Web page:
September 2002 Film Music CD Reviews

Film Music Editor: Ian Lace
Music Webmaster Len Mullenger

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Russian Film Music II - I Am Walking in Moscow  
  The Russian Philharmonic conducted by Sergei Skripka
  Bel Air Music BAM 2003   [62: 07]

Russian Film Music II

Music by: Arno Babadjanjan (Documentary), Iisak Dunaevskij (Volga), Jan Frenkel (New Adventures of the Untouchables), Gennady Gladkov (Ordinary Miracle), Vitaly Geviksmann (The World War), Dmitry Kabalesky (Petersburg Nights), Aram Khachaturian (Masquerade), Viktor Lebedev (Go Ahead Marine Guards), Andrey Petrov (I Am Walking in Moscow & Beware of the Car), Sergei Prokofiev (Ivan Grosny & Lieutenant Kije), Dimitri Shostakovich (The Gadfly, Return of Maxim) Valery Zubkov (Gypsy)

Context may not be everything, but sometimes it really helps to know what you are listening to. Russian Film Music II - I Am Walking in Moscow offers new recordings of 19 pieces from Russian films in just over an hour playing time. At the helm is Sergei Skripka, Russia's leading conductor of film music and a man who owns a library of over 9000 film scores. One can assume we are in safe hands, and so it proves to be.

Unfortunately while some of the titles and one or two of the pieces - essentially those by Prokofiev and Shostakovich - may be familiar English speaking listeners are unlikely to ever have seen any of the films represented. Thus a really informative booklet would be invaluable in setting the scene, but all we get is a brief history of film in the former Soviet Union and a little bit of general commentary on Russian film music. The main notes even conclude with an apology that they do not cover the individual films, composers or scores as this would take too much space! That's never stopped the Marco Polo label or Monstrous Movie Music from providing copious notes…

So what we get is a collection of 19 highly melodic pieces, generally either dances or romantic main themes, sequenced in no particular order, and featuring the work of mostly unfamiliar composers from unheard of (to English audiences) films. Judging by the sound of the tunes selected I can only guess that in Russia these are movie themes which require no introduction, that this is the Russian equivalent of those Greatest Movie Themes collections which used to be so popular in the 1970s on LP. Certainly with 19 melodies in an hour nothing outstays its welcome, and some themes are all too brief.

For instance the title tune by Andrey Petrov is a wonderfully carefree and optimistic lilting theme - one might even say "gay" in the sense of the word at the time I Am Walking In Moscow was made in 1963 - offering love, romance and just a hint of sadness all in 98 seconds. The same composer's waltz from Beware of the Car (1966) is almost as beguiling with its lightly bittersweet melody and delicate orchestration and Parisian inflections.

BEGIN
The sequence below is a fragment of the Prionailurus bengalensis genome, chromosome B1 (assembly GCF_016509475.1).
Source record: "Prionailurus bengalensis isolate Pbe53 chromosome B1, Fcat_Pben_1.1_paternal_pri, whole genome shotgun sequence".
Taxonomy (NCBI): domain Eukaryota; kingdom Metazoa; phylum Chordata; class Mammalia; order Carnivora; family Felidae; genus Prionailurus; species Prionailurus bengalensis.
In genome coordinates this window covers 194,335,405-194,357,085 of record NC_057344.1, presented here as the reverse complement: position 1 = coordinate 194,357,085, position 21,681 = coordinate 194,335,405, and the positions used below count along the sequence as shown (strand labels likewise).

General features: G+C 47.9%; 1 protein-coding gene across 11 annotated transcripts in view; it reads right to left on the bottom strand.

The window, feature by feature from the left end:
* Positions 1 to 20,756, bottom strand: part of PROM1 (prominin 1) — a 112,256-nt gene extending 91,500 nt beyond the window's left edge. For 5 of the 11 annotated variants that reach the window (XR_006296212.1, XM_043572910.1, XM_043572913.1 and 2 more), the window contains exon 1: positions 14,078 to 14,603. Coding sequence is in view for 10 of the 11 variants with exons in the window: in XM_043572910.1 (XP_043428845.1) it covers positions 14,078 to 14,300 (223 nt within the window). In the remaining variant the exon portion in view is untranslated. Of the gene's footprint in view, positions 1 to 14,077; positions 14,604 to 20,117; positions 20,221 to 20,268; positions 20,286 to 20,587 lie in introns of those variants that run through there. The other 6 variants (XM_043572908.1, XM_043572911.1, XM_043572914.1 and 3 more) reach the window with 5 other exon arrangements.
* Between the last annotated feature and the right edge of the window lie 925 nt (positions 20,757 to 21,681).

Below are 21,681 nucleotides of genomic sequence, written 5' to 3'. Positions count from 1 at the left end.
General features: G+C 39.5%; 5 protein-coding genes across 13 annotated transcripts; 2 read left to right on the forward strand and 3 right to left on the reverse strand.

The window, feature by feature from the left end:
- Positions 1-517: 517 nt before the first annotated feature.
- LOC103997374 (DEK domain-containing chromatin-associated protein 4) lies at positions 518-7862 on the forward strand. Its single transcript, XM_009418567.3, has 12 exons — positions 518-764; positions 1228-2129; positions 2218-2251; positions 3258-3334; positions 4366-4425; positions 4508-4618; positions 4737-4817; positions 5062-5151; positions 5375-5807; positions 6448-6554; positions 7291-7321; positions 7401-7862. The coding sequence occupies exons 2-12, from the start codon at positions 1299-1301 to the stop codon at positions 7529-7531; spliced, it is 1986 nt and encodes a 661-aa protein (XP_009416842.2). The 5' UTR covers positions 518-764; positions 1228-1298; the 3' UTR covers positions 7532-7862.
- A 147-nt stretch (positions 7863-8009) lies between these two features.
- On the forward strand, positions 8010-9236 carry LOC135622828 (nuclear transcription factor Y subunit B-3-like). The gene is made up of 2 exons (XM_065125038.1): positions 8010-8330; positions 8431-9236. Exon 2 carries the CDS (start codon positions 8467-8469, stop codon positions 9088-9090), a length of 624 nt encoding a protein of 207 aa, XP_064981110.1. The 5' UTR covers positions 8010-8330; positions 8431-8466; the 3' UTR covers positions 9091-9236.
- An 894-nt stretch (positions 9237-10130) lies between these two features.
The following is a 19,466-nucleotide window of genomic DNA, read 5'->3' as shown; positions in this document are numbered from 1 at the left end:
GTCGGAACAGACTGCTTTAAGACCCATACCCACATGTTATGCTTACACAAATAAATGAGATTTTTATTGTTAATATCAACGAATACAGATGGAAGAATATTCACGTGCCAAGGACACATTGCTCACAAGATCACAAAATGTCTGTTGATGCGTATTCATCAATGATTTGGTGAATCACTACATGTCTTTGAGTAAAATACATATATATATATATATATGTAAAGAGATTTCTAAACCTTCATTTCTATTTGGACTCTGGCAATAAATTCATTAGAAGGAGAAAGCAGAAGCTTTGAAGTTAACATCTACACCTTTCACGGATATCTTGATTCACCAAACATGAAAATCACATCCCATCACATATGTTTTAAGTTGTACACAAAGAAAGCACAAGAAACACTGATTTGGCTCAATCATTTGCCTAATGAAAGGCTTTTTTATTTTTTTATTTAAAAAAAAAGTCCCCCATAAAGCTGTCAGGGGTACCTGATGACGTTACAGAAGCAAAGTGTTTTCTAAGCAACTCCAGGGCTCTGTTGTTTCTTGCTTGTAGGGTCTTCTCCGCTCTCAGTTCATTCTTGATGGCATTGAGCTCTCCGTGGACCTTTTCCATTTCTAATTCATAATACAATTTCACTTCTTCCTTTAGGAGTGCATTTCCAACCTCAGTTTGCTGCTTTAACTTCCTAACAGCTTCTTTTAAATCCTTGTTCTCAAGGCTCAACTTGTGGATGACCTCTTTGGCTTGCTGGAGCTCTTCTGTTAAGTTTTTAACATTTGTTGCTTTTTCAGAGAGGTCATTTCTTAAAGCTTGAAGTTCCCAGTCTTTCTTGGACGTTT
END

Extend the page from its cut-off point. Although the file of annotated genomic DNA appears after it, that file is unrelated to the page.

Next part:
The well known classical composer Aram Khachaturian is represented by two pieces from 1944's Masquerade, a gorgeously dramatic waltz and a tender hearted "romance", though the compilation splits these two into different parts of the disc. There are four pieces by Shostakovich, a dance from The Gadfly (1955) and his famous arrangement of "Tea For Two", as well as the waltz from the suite for jazz orchestra and yet another waltz from The Return of Maxim (1937). Prokofiev is represented by the "romance" from Lieutenant Kije (1934) and a dance from Ivan Grosny (1944).

Given the relatively easy availability of these pieces more interest may be found in some of the less familiar music, such as Jan Frankel's thrillingly melodramatic Taras Bulba-like scherzo music from the New Adventures of the Untouchables (1968). Meanwhile Viktor Lebedev's melancholy "French Theme" from Go Ahead Marine Guards (1987) attractively echoes the work of Francis Lai and Michael Legrand while simultaneously resembling the Westernised sound of commercial Chinese cinema as recorded on Silva Screen's richly tuneful Famous Classical Chinese Film Themes 1 The sensibility of that disc is even more striking is a second cue from the same film, "Don't Look Down Your Nose". Elsewhere an orchestral "popcorn" disco influence even creeps into "Meeting" from 1979's Gypsy by Valery Zubkov, which with its elegant horn melody and then fashionable harpsichord sounds like Nino Rota goes 70's dance!

Predominantly though the feeling is of much more traditional dance music, especially the waltz, for a charmingly light hearted and tuneful anthology which offers a rare insight into the sound of popular Russian cinema. Had there been even more music and some good notes this would have been a really essential additional to any collection, but as it stands is still well worth buying for its infectious feel-good spirit. The Russian Philharmonic play with great enthusiasm and panache, the sound is very good and rest assured, Sergei Skripka knows his film music.

Gary S. Dalkin


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